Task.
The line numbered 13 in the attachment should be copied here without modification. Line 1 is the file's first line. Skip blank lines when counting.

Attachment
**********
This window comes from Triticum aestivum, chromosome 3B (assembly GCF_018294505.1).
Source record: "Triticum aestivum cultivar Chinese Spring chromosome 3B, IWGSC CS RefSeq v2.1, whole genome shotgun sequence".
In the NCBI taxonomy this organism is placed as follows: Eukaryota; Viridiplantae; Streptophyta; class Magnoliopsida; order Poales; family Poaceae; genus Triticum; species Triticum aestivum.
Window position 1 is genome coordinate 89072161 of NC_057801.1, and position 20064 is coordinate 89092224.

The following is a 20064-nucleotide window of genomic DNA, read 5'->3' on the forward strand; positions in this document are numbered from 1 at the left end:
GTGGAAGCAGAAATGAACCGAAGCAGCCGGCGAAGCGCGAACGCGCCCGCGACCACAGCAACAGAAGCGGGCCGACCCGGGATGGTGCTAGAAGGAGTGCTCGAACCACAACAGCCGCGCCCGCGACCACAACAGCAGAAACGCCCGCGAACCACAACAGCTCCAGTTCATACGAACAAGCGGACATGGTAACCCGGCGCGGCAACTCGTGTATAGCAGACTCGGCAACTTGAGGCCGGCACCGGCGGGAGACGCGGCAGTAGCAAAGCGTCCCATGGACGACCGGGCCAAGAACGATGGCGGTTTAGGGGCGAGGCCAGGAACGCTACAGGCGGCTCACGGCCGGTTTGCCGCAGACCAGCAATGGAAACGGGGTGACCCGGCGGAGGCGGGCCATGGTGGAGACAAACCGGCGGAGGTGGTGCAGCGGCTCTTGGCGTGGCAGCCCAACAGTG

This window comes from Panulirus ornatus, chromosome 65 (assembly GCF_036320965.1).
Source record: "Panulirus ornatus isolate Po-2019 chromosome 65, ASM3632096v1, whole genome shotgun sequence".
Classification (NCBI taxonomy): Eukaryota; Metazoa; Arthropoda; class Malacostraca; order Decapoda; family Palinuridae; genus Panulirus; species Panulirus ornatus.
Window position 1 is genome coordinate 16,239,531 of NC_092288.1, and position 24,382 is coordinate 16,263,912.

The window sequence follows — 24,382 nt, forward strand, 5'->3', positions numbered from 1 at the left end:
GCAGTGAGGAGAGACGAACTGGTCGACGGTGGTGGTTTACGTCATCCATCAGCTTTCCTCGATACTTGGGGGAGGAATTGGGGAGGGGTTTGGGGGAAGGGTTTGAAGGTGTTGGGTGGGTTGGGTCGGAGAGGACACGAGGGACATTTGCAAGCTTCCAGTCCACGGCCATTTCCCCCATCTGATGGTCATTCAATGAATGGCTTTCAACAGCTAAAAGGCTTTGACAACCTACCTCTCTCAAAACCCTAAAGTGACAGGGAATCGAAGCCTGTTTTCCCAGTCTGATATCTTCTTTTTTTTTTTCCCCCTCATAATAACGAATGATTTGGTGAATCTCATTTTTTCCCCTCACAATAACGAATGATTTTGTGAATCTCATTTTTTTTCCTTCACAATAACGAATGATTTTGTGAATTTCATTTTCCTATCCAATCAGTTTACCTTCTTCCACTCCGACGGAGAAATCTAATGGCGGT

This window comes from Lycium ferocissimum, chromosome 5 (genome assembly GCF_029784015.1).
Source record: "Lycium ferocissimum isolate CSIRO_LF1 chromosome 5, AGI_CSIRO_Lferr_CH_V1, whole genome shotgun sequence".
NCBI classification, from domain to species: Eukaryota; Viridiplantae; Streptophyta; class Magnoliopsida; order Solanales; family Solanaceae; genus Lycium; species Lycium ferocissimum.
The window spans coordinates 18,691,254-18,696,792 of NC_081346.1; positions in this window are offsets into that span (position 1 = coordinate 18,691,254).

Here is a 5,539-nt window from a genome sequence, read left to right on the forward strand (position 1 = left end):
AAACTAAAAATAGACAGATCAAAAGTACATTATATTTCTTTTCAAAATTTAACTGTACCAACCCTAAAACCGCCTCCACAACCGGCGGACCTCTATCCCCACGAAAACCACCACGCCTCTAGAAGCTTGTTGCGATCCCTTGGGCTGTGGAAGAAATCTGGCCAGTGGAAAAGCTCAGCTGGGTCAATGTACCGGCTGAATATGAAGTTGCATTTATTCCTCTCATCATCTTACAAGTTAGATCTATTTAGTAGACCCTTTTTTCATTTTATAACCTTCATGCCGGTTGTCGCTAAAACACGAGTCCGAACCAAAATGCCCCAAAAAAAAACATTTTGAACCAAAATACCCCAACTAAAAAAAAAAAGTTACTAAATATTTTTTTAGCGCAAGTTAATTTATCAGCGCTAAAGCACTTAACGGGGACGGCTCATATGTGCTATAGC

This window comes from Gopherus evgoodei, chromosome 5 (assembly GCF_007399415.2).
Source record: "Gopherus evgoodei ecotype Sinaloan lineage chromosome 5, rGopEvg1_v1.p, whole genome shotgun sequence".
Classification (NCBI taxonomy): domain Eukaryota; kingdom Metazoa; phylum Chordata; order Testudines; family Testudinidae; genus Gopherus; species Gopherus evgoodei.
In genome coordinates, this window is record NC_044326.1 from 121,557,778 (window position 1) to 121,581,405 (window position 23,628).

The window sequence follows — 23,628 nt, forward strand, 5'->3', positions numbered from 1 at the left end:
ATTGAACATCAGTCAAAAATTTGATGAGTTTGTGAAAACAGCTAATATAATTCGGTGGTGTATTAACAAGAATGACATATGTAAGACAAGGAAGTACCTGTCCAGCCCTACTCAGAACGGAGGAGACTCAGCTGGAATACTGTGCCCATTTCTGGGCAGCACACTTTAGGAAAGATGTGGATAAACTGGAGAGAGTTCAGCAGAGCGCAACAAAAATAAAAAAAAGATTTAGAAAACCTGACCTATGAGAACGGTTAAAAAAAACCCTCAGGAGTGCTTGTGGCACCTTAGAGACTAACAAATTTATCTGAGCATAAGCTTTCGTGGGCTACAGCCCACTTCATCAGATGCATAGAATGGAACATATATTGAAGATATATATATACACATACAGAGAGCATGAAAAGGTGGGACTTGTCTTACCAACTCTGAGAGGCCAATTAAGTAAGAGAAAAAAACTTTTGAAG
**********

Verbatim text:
This window comes from Lycium ferocissimum, chromosome 5 (genome assembly GCF_029784015.1).